People need to know that fitness is not a dimension on the outside, whether your goal is 36-24-36 or whatever. Fitness really is how you feel about yourself internally and your heart space; are you happy internally.

TH: Exercise is a key factor in total health and productive longevity. What would you suggest as a good basic fitness program?

CE: In the 1980s we thought we had to exercise until we dropped. In the ’90s we still over-exercised and over-achieved. Now in the millennium we are easing up a little. The majority of exercisers are baby boomers, 78 million of us from 35–55 and a large populous of health-conscious individuals 55 plus. My goal today is to develop a program which will deliver the maximum amount of gain from the least amount of exercise.

The three factors in a good exercise program are the time you exercise, supplementation and type of exercise. If you follow the principles of each of these, it shouldn’t take more than 20 minutes a day to get into and stay in shape.

The best time to exercise is in the morning before you eat, which is explained thoroughly in my book Life Balance.

I would suggest a 20-to 30-minute meditative walk prior to your exercise program. People who walk are happier, healthier, more vibrant, smarter and have more patience throughout the day.

Now that your walk has elevated your heart rate and you are in your fat burning zone, I suggest the following 20-minute workout. The equipment you need is a set of dumbbells and a bench.

A) Circuit train—alternate five minutes of cardio with five minutes of weights—it’s enough to create muscle and boost metabolism.

B) Focus on a body part each day of the week, i.e., free weights and push ups to firm arms on Monday, crunches and stretches to tone abs on Tuesday, squats and lunges for legs on Wednesday, etc.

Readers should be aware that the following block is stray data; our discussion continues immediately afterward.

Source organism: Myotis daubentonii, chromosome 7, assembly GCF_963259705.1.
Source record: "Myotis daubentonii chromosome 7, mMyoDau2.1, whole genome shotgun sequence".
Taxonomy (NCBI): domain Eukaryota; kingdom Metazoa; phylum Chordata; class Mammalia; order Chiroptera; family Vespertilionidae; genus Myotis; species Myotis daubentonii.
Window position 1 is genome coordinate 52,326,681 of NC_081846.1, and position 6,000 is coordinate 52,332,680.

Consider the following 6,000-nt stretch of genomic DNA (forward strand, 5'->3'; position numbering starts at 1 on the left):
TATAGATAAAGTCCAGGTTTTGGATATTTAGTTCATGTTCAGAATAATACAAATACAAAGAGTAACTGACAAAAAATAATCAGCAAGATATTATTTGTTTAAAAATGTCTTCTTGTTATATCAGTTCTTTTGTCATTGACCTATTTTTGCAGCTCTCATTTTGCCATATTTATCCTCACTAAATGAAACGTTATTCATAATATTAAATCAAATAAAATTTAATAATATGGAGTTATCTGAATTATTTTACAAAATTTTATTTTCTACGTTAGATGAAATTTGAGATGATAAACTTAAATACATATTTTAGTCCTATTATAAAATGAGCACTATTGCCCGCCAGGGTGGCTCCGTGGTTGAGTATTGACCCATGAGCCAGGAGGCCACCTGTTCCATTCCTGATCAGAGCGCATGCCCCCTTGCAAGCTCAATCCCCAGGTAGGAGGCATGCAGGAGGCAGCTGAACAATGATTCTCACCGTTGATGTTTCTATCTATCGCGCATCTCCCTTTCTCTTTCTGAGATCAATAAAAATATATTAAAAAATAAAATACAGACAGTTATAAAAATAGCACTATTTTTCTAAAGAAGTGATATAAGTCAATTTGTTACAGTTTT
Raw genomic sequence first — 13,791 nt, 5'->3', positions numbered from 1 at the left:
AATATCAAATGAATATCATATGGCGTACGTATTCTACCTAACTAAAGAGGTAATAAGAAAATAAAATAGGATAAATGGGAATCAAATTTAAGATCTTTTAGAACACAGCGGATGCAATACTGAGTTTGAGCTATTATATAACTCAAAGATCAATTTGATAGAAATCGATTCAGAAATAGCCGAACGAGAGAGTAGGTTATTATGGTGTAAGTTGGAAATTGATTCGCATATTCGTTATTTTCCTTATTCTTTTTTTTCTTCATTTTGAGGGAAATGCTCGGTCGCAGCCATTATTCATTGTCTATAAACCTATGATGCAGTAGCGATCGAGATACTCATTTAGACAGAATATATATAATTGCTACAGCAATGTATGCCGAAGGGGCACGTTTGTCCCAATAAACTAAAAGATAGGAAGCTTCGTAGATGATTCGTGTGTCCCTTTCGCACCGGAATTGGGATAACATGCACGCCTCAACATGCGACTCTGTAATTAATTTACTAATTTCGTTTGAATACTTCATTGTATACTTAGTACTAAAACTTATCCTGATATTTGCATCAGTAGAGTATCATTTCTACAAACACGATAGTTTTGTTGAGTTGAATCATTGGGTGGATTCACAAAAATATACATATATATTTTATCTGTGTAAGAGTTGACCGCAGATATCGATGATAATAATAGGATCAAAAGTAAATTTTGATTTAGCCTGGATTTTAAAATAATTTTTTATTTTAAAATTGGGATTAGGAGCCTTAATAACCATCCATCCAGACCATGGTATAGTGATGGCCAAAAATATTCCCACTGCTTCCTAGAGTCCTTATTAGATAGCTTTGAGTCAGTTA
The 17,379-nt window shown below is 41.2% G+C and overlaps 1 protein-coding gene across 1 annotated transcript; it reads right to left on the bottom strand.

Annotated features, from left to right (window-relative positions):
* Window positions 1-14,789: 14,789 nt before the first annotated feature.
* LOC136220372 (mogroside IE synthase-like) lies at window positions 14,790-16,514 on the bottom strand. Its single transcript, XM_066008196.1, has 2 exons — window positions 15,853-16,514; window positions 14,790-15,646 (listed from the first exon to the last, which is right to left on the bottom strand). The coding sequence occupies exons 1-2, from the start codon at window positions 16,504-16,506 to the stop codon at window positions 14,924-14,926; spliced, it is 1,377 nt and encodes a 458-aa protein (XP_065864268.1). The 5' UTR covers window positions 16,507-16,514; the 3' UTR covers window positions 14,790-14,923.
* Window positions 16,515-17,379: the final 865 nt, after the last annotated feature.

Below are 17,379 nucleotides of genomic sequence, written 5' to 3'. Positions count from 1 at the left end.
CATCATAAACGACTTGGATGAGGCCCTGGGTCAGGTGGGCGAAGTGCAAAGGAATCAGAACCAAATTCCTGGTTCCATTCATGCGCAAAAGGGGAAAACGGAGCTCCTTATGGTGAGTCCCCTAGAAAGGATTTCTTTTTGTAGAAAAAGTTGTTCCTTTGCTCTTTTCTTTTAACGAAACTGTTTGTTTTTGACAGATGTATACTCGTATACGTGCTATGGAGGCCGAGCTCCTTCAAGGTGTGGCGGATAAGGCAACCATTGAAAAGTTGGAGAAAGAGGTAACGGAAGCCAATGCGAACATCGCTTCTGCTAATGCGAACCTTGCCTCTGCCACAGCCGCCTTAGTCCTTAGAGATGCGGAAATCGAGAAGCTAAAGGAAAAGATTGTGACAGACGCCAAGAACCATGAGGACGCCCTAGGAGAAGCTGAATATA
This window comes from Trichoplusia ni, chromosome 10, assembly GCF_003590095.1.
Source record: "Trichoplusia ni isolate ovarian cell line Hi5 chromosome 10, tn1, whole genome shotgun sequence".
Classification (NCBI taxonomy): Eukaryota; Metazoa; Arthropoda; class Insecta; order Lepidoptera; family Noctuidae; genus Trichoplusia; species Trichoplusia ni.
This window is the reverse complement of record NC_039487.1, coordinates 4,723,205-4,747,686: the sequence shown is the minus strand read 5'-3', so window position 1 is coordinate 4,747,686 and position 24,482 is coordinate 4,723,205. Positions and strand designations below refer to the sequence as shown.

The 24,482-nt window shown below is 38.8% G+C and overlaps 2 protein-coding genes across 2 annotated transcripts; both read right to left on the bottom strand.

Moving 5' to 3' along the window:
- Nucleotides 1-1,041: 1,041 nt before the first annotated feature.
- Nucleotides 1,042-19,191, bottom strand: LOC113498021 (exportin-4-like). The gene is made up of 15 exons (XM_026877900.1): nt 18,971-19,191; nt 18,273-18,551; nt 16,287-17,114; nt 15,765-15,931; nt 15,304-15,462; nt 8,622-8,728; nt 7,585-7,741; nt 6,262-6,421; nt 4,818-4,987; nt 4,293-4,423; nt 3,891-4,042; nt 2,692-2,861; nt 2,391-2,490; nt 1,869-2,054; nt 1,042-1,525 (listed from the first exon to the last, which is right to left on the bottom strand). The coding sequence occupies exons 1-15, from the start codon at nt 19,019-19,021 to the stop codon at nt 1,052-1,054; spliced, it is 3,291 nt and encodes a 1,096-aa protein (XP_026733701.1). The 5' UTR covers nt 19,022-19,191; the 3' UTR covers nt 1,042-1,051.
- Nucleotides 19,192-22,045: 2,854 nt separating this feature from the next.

Also find calorie-burning ways to complete needed errands and tasks, i.e., wash the car yourself, ride your bike to the store or rake the yard.

For more information on exercise programs I invite you to either tune in to our television program or visit my Web site.

TH: What about core strengthening?

CE: Core strengthening is so important. Core strengthening, particularly using a resistaball, is the ideal exercise for all ages and fitness levels. It focuses on developing the body’s stomach and back muscles as the “core” of strengthening and toning the entire body. Core strengthening has been used for years in rehabilitation but is gaining new popularity as an overall fitness regimen. When core strengthening exercises are combined with rhythmic movement, they become an efficient calorie burner and an ideal way to stretch the entire body as well. Resistaballs (also known as power balls, gym balls, Physioballs) are those round, colored balls that you see lying around at the gym. They are inexpensive, easy to learn and use and are easy on the body.